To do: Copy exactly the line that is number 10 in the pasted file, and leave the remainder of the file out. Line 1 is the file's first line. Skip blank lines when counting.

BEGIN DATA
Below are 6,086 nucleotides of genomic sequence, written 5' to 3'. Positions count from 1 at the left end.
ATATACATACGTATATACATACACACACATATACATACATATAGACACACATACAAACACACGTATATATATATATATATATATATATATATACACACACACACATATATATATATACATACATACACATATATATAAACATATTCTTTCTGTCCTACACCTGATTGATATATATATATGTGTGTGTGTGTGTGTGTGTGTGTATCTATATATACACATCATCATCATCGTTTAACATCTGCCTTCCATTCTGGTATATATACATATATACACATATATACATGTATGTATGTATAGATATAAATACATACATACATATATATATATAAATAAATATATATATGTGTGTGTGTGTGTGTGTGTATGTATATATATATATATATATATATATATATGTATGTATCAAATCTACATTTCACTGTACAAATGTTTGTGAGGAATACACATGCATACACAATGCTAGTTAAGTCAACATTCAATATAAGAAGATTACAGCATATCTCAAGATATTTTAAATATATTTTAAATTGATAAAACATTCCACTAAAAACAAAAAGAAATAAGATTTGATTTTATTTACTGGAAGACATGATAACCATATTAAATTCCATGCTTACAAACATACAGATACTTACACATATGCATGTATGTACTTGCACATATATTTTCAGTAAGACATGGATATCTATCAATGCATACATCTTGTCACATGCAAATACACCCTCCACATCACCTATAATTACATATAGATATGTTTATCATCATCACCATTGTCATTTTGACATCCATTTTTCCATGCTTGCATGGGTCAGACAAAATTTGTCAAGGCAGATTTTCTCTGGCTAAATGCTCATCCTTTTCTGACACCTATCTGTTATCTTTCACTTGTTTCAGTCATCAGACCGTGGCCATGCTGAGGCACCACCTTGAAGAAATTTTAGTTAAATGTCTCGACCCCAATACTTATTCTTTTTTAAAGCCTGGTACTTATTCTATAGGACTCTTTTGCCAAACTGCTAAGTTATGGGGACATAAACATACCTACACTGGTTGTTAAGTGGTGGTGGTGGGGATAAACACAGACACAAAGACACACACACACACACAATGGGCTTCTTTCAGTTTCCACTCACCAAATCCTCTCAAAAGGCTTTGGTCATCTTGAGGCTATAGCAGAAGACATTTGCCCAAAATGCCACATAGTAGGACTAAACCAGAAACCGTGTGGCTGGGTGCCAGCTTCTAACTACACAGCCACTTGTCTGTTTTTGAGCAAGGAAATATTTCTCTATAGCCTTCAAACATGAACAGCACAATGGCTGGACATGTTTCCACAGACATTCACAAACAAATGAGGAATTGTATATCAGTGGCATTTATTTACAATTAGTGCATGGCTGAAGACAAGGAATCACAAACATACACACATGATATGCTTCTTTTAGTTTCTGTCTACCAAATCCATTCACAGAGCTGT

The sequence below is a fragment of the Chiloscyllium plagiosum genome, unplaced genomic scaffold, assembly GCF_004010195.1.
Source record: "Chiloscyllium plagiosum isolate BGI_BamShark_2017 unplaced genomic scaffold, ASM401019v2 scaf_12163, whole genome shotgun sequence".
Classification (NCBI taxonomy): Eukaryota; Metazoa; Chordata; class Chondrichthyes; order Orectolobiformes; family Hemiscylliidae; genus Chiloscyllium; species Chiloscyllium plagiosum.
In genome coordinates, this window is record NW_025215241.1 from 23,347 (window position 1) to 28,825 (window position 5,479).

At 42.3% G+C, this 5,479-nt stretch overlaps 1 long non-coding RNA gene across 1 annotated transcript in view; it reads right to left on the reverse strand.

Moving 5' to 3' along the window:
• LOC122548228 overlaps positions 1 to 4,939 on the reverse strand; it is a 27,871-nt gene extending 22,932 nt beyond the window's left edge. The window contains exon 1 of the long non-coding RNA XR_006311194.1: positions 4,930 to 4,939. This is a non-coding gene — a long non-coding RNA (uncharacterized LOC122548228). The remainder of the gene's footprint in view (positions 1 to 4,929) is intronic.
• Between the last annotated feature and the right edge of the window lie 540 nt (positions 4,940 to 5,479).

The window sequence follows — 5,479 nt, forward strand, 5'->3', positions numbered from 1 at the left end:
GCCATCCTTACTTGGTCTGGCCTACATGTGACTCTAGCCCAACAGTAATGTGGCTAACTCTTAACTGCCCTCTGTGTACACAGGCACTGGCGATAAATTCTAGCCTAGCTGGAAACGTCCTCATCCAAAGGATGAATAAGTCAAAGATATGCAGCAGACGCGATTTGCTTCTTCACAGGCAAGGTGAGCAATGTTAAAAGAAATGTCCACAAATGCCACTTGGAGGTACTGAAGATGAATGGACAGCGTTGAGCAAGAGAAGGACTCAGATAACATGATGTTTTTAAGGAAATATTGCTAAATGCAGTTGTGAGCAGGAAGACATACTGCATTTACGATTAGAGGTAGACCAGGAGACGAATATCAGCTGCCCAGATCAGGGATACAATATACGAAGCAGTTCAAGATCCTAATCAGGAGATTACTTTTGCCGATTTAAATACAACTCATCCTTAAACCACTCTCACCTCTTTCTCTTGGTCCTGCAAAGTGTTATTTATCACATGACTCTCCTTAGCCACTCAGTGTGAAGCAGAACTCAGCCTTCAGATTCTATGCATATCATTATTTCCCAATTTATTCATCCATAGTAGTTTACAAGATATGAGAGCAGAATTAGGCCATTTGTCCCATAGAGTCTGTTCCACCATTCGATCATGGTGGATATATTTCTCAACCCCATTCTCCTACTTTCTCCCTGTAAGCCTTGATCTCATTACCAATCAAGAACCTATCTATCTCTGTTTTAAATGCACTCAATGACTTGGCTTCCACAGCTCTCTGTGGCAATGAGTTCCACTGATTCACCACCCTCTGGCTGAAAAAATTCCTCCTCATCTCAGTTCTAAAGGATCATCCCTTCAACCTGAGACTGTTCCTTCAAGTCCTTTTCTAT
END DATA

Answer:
• Between the last annotated feature and the right edge of the window lie 540 nt (positions 4,940 to 5,479).